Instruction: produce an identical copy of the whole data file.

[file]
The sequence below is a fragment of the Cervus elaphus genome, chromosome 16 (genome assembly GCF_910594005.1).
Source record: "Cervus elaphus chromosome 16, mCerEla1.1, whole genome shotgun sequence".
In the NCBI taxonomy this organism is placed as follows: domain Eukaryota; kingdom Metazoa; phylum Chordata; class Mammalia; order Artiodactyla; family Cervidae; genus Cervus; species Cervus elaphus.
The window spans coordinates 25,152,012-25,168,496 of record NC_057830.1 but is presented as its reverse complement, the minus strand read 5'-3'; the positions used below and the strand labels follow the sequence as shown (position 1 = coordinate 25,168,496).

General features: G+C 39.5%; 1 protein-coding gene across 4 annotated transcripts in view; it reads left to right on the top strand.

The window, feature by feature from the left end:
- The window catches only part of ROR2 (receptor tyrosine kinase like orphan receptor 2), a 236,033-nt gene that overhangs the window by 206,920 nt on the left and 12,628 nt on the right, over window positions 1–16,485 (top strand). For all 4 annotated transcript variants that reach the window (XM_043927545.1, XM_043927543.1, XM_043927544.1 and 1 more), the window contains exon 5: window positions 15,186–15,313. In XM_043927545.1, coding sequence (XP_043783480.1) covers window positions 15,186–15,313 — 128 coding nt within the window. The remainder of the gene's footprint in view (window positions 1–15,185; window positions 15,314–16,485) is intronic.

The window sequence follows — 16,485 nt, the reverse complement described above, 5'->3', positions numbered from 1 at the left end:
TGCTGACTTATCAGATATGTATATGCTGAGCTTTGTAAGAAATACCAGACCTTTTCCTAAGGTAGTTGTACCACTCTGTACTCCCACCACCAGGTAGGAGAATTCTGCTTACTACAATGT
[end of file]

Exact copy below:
The sequence below is a fragment of the Cervus elaphus genome, chromosome 16 (genome assembly GCF_910594005.1).
Source record: "Cervus elaphus chromosome 16, mCerEla1.1, whole genome shotgun sequence".
In the NCBI taxonomy this organism is placed as follows: domain Eukaryota; kingdom Metazoa; phylum Chordata; class Mammalia; order Artiodactyla; family Cervidae; genus Cervus; species Cervus elaphus.
The window spans coordinates 25,152,012-25,168,496 of record NC_057830.1 but is presented as its reverse complement, the minus strand read 5'-3'; the positions used below and the strand labels follow the sequence as shown (position 1 = coordinate 25,168,496).

General features: G+C 39.5%; 1 protein-coding gene across 4 annotated transcripts in view; it reads left to right on the top strand.

The window, feature by feature from the left end:
- The window catches only part of ROR2 (receptor tyrosine kinase like orphan receptor 2), a 236,033-nt gene that overhangs the window by 206,920 nt on the left and 12,628 nt on the right, over window positions 1–16,485 (top strand). For all 4 annotated transcript variants that reach the window (XM_043927545.1, XM_043927543.1, XM_043927544.1 and 1 more), the window contains exon 5: window positions 15,186–15,313. In XM_043927545.1, coding sequence (XP_043783480.1) covers window positions 15,186–15,313 — 128 coding nt within the window. The remainder of the gene's footprint in view (window positions 1–15,185; window positions 15,314–16,485) is intronic.

The window sequence follows — 16,485 nt, the reverse complement described above, 5'->3', positions numbered from 1 at the left end:
TGCTGACTTATCAGATATGTATATGCTGAGCTTTGTAAGAAATACCAGACCTTTTCCTAAGGTAGTTGTACCACTCTGTACTCCCACCACCAGGTAGGAGAATTCTGCTTACTACAATGT